KEY POINTS

  • A tech site tested the Motorola Razr's folding capabilities
  • The test, using a machine designed for the purpose, revealed that the Razr can only withstand about 27,000 folds
  • The test wasn't able to arrive at conclusive results, however

The new Motorola Razr is designed to have the look and feel of the iconic 2004 clamshell, but with modern day trappings other smartphones have, with the addition of a foldable display. The new device is equipped with a cleverly-designed hinge that allows the display to fold flat in half and not suffer from the notorious crease found on the Galaxy Fold.

That cleverly-designed hinge, no matter how genius it is, appears to lack the durability that the Galaxy Fold offers, however. According to a fold test that CNet conducted on the Razr, the new Motorola device is only able to last after about 27,000 folds.

The tech site found that the new Razr could only sustain a maximum of approximately 27,000 folds after placing it in the hands of a so-called “FoldBot” – a machine that was originally designed to test the Galaxy Fold's ability to fold “thousands of times over.” CNet said SquareTrade, the San Francisco-based company that owns FoldBot, redesigned the machine to accommodate the Razr.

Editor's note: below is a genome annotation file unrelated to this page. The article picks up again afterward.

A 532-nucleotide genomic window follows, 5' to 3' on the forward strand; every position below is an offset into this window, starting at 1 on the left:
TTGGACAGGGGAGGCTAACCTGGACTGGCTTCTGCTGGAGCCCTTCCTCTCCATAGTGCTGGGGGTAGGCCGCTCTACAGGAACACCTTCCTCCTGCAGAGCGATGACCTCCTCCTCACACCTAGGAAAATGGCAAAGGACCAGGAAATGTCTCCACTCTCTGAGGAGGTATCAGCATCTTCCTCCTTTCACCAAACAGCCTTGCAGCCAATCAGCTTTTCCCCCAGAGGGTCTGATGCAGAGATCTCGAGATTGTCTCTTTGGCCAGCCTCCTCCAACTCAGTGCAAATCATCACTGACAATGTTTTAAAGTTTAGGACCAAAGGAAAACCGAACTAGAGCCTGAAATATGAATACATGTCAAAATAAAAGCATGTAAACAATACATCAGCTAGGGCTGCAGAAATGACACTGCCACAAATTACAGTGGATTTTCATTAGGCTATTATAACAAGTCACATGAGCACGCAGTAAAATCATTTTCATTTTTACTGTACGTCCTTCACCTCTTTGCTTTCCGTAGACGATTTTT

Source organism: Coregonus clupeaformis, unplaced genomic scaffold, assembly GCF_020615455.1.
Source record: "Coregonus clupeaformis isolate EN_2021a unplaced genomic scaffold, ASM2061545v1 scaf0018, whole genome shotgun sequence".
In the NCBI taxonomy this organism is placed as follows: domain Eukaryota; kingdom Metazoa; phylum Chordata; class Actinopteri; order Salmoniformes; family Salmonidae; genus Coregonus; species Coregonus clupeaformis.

CNet said it tested a Razr that it bought, not one that Motorola provided for the test. It checked the phone several times and discovered after the third check that the machine was having a hard time folding the device. The counter registered around 27,000 folds by that time. The tech site decided to pull the plug on it after that.

Now does the test mean the Razr won't last very long? Not necessarily, and here are a few reasons why:

First, the FoldBot machine, as per CNet, had some difficulty folding the device all the way “as soon as the test started.” This simply indicates that the test couldn't arrive at conclusive findings.

Second, according to a statement from Motorola, the FoldBot wasn't really designed to test its device. “SquareTrade's FoldBot is simply not designed to test our device. Therefore, any tests run utilizing this machine will put undue stress on the hinge and not allow the phone to open and close as intended, making the test inaccurate,” the Lenovo-owned company said.

Third, CNet only tested one Razr unit, “making its result far from conclusive,” The Verge noted. That said, if ever the results are accurate, it simply means that users will be able to fold and unfold the Razr an average of approximately 36.9 times each day, everyday for two years, before the hinge actually gives up.

Motorola Razr The new Razr. Photo: Motorola US/YouTube